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MediaFilmExchange.co.uk Powerpoint
MediaFilmExchange.co.uk Powerpoint
MediaFilmExchange.co.uk Powerpoint
MediaFilmExchange.co.uk Powerpoint
MediaFilmExchange.co.uk Powerpoint
MediaFilmExchange.co.uk Powerpoint
MediaFilmExchange.co.uk Powerpoint
MediaFilmExchange.co.uk Powerpoint
MediaFilmExchange.co.uk Powerpoint
MediaFilmExchange.co.uk Powerpoint
MediaFilmExchange.co.uk Powerpoint
MediaFilmExchange.co.uk Powerpoint
MediaFilmExchange.co.uk Powerpoint
MediaFilmExchange.co.uk Powerpoint
MediaFilmExchange.co.uk Powerpoint
MediaFilmExchange.co.uk Powerpoint
MediaFilmExchange.co.uk Powerpoint
MediaFilmExchange.co.uk Powerpoint
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MediaFilmExchange.co.uk Powerpoint

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Transcript

  • 1. Key Terms Denotation - refers to the simplest, most obvious level of meaning of a sign, be it a word, image, object or sound and occur immediately to the audience Connotation - refers to the second order of meaning in which a wider range of associations may arise and rely on the representational and symbolic levels of meaning that can be associated with or suggested by a sign. These meanings often depend on the culture and background of the ‘reader’. Myths - frequently told stories that a culture repeats in order to convey the dominant values and ideologies of that culture.
  • 2. Structural theory • Semiotics, structuralism and post-structuralism are theories that explore the way in which audiences gain meaning from media texts. • In AS Media Studies you began to understand how audiences read media language, such as colour, camera work, clothing, editing and ‘mise- en-scene’ in media texts such as moving image and magazines.
  • 3. Semiotics • The study of codes or languages and the signs from which they are made such as words in spoken or written language. • We have learnt to read another range of languages or codes such as nodding or shaking your head means ‘yes’ or ‘no’ in body language.
  • 4. • Semiotics has been extended into many different areas, for example the car someone drives or the clothes they wear convey a certain message and give information to the ‘viewer’. • Give an example of what the reader of the text could interpret through the choice of car someone drives and then through the choice of clothes they wear.
  • 5. Saussure (1983) suggested that there are three levels on which we read media texts. • Syntactic level – identifies the basic denotations in the text, its dominant elements, for example the colour or overall effect. • Representational level – looks at the representations conveyed in the text • Symbolic level – involves the hidden cultural or symbolic meanings that the text conveys.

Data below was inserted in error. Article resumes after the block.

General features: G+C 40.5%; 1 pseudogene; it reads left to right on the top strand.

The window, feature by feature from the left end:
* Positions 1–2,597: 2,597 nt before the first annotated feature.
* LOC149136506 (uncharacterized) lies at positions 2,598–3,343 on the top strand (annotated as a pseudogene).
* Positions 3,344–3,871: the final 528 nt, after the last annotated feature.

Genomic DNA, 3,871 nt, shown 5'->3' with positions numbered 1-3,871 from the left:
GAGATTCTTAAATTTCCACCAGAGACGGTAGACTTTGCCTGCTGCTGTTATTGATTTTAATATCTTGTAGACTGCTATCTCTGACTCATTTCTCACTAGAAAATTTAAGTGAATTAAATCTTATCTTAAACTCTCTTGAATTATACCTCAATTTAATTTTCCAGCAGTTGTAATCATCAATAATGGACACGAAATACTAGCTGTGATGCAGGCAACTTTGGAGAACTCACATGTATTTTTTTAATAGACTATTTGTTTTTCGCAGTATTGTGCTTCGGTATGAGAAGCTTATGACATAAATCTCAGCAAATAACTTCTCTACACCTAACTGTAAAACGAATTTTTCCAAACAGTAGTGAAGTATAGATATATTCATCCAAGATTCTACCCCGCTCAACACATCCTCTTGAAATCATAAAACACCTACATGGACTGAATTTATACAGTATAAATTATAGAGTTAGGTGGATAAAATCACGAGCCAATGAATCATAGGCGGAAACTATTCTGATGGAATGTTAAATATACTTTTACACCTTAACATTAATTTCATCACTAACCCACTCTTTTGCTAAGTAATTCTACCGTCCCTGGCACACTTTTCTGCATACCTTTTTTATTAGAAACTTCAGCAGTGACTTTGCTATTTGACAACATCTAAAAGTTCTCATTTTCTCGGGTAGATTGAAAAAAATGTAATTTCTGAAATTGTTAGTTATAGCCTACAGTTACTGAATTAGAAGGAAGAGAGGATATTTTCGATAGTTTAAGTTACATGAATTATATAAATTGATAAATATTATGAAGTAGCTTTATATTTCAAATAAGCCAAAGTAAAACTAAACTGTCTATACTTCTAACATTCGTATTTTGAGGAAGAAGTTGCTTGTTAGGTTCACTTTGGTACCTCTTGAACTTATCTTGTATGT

• 6. What can you read from these pictures?
  • 7. Structural Theory - Semiotics Connotations? Audience? (Mass or Niche? Theory?) Who is the institution behind this text? What ideology is embedded in the text? Denotations?
  • 8. Structural Theory - Semiotics Connotations? Audience? (Mass or Niche? Theory?) Who is the institution behind this text? What ideology is embedded in the text? Denotations?
  • 9. Structural Theory - Semiotics Denotations? Connotations? Who is the institution behind this text? What ideology is embedded in the text? Audience? (Mass or Niche? Theory?)
  • 10. Structural Theory - Semiotics Denotations? Connotations? Who is the institution behind this text? What ideology is embedded in the text? Audience? (Mass or Niche? Theory?)
  • 11. Structural Theory - Semiotics Denotations? Connotations? Who is the institution behind this text? What ideology is embedded in the text? Audience? (Mass or Niche? Theory?)
  • 12. Structural Theory - Semiotics Denotations? Connotations? Who is the institution behind this text? What ideology is embedded in the text? Audience? (Mass or Niche? Theory?)
  • 13. Structural Theory - Semiotics Denotations? Connotations? Who is the institution behind this text? What ideology is embedded in the text? Audience? (Mass or Niche? Theory?)
  • 14. Barthes (1967) developed Saussure’s ideas to analyse media texts in relation to culture. • He suggested that our understanding of many media texts rests not merely upon what the texts portray but on the texts’ relationship to frequently told stories or myths in our culture.
  • 15. The Cinderella myth • Many media texts convey or tap into popular myths. The romantic comedy genre of films often draws on the Cinderella myth. • There is a repeated narrative a girl rescued from her miserable life by a handsome man.
  • 16. Barthes (1967) • For Barthes (1967), the final layer of signification (the idea, meaning or concept that is represented) relates to cultural meaning. • In terms of the Cinderella myth the cultural meanings or rather the ideologies and values conveyed are that men are active and women are passive, that men are economically powerful providers and a women’s key role is to be sexually alluring. • Try to think of three more films that use the ‘Cinderella myth’
  • 17. The Cinderella Myth What does this magazine cover articulate about the Cinderella myth? What does it assume about little girls? What is the ideology embedded in the text?
  • 18. Homework: How are women represented in the following texts? (Apply a structural analysis. Also, think about stereotypes, etc.)

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